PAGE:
Whitefish Bay gay couple second in Milwaukee County to attain marriage license
Mequon church offers to officiate same-sex weddings
Whitefish Bay — It took 14 years, but the marriage of Andrew Warner and Jay Edmundson was finally recognized by the state of Wisconsin last week.
When U.S. District Judge Barbara Crabb declared the state's gay-marriage ban unconstitutional Friday, June 6, the Whitefish Bay couple was second in line at the Milwaukee County Courthouse for a marriage license. Their tears of joy were mixed with the uncertainty of a brand new court ruling and the panic of finding someone to drive their two sons home from lacrosse practice that afternoon.
The legal ceremony went off without a hitch, essentially ratifying the union created at their first wedding ceremony, which was held at a church 14 years ago.
"Friday was deeply moving and important, but it felt like the state was finally catching up to what we did in 2000," said Warner, a pastor at Plymouth Church on the east side of Milwaukee.
Ever since the chaotic Friday ceremony, Warner and Edmundson have been overwhelmed by kind words from their family, friends and neighbors. Although the couple are married, have two adopted sons — ages 14 and 11 — and a house in Whitefish Bay, Warner said he always felt his family has been viewed differently.
"In many ways I felt like were second-class people and a second-class family," Warner said. "Now I feel welcomed into Wisconsin in a way that I haven't in the 17 years I've lived here."
Warner and Edmundson were among 146 couples who applied for a marriage license at the Milwaukee County Courthouse over the weekend, which coincided with PrideFest at the Summerfest grounds. The festival counted a record-breaking 31,295 visitors June 6 through June 8.
"It's just been an exhilarating weekend," said Colleen Carpenter, executive director of the Milwaukee LGBT Community Center, which participates in PrideFest every year. "To have the judge's initial ruling on the first day of PrideFest felt like a faithful message of hope and affection from the universe. The atmosphere of PrideFest was just giddiness."
The county courthouses in Milwaukee and Madison held special hours to accommodate marriage license requests. Other courthouses issued licenses when they opened Monday, including Waukesha County's, which saw about a dozen same-sex couples that morning.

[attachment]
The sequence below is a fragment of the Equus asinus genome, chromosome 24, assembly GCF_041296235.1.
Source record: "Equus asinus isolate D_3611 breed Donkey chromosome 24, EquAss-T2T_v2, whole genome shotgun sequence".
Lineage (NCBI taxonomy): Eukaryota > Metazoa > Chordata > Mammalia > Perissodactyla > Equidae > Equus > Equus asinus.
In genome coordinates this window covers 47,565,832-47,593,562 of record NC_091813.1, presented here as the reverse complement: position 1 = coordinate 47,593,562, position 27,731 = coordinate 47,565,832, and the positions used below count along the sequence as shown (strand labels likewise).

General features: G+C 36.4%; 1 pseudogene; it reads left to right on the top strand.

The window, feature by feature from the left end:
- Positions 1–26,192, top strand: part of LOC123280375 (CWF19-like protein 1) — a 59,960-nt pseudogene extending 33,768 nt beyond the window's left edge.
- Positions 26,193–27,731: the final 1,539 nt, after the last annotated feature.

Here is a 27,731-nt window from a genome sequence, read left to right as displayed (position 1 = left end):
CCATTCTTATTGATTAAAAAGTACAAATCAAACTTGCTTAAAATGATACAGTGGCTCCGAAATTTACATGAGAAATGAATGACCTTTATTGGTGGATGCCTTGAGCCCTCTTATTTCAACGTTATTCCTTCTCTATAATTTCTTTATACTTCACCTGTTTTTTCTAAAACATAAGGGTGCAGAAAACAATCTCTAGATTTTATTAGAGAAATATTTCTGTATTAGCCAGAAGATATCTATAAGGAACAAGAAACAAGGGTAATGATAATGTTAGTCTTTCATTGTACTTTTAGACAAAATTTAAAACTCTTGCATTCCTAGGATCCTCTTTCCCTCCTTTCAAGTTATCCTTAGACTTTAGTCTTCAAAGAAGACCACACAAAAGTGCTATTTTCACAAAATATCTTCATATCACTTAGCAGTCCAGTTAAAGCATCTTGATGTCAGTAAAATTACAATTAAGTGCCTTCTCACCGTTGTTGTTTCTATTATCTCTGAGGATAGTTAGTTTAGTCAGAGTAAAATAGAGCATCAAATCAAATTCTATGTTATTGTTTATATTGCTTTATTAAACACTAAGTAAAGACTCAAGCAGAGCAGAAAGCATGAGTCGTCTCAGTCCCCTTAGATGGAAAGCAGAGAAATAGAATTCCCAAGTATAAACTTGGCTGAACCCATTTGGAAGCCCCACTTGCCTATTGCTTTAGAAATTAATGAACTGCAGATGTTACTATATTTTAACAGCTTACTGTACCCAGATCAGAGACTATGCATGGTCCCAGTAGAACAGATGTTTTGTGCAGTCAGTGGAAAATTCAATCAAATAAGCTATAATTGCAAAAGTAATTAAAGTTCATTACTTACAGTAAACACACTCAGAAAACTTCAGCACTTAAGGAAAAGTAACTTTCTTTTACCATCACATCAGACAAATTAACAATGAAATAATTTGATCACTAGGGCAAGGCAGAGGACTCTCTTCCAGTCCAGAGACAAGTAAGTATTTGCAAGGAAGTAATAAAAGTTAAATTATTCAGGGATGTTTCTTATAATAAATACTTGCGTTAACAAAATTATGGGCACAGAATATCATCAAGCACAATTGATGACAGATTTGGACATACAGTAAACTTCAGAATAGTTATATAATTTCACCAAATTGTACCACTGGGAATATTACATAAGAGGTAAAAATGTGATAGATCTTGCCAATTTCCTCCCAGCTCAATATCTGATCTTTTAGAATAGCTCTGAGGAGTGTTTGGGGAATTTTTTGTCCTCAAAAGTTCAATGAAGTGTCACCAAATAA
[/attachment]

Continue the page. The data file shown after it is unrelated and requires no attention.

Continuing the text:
Churches open doors
The first couple to the Milwaukee County Courthouse — and the first same-sex couple wed in Wisconsin — was Matthew Schreck and his partner Jose Fernando Gutierrez. They've been together for more than seven years, from Los Angeles to their current home in Bay View. After their courthouse union, which lasted about five minutes, Schreck and Fernando Gutierrez attended a more ceremonial blessing at Plymouth Church Sunday with other gay couples.
Similar services were offered at churches throughout the metropolitan area.
At Unitarian Church, Unitarian Church North in Mequon, the Rev. Julie Forest has offered to officiate gay and lesbian weddings.
"I believe it's a basic human right to be able to engage in a marriage and have a family," Forest said. "There are a lot of same sex couples with children and I think that this honors their children as well."
Although she hasn't officiated any same-sex weddings yet, she hopes people in and outside her congregation will take her up on her offer.
"I hope we have this church filled with people who want to marry," Forest said. "Our denomination has been standing on the side of love for a long time. This thing that's kind of tearing apart some of the mainline denominations is something we worked out over 30 years ago."
And while some churches have welcomed gay marriage into their services, others have held that homosexuality is immoral.
"The church's stance is very clear. Marriage is between a man and a woman," said the Rev. Jeff Prasser of St. Aloysius Church, located at 1414 S. 93rd St. in West Allis.
The church doesn't allow same-sex marriages and Prasser said he doesn't expect that to change.
At the same time, he said, "Pope Francis says we don't judge people's private lives."
The road ahead
In addition to the celebrations, a lot of things happened immediately Friday. With the legal privileges of marriage, Fernando Guttierez became a homeowner of the house he shares with his husband. And as a Mexican native in the U.S. with a green card, Fernando Guttierez's path to citizenship was simplified.
But gay couples and their allies know there are more fights ahead.
Soon after Crabb's ruling Friday, state Attorney General J.B. Van Hollen appealed the decision and asked the appeals court to put a hold on Crabb's decision. Although a federal judge denied his request for the hold Monday, allowing gay marriages to continue at courthouses throughout the state, Schreck said he does worry about challenges to the decision.
"We know this is not the end," Schreck said. "But I believe the right thing will be done. We know that through this we have each other and we're not alone. Just to be able to be like everyone else is just amazing."
Carpenter said the Milwaukee LGBT Community Center considers the ruling a stepping stone toward equality, but the fight for equality isn't over.
"I think it's important to savor these victories, but we also have to keep our eyes on the end-game: legal equality," Carpenter said. "I think we still have a lot of work to do."
Still, the moment is sweet for many. As Fernando Gutierrez and Schreck drove to the Plymouth Church ceremony Sunday, they turned up Lady Gaga's "Born This Way" and didn't worry about who was listening.
"It was like we were at home and there was no shame anymore," Fernando Gutierrez said. "We were proud of our relationship."
Rory Linnane, John Rasche, Donna Frake and the Associated Press contributed to this report.
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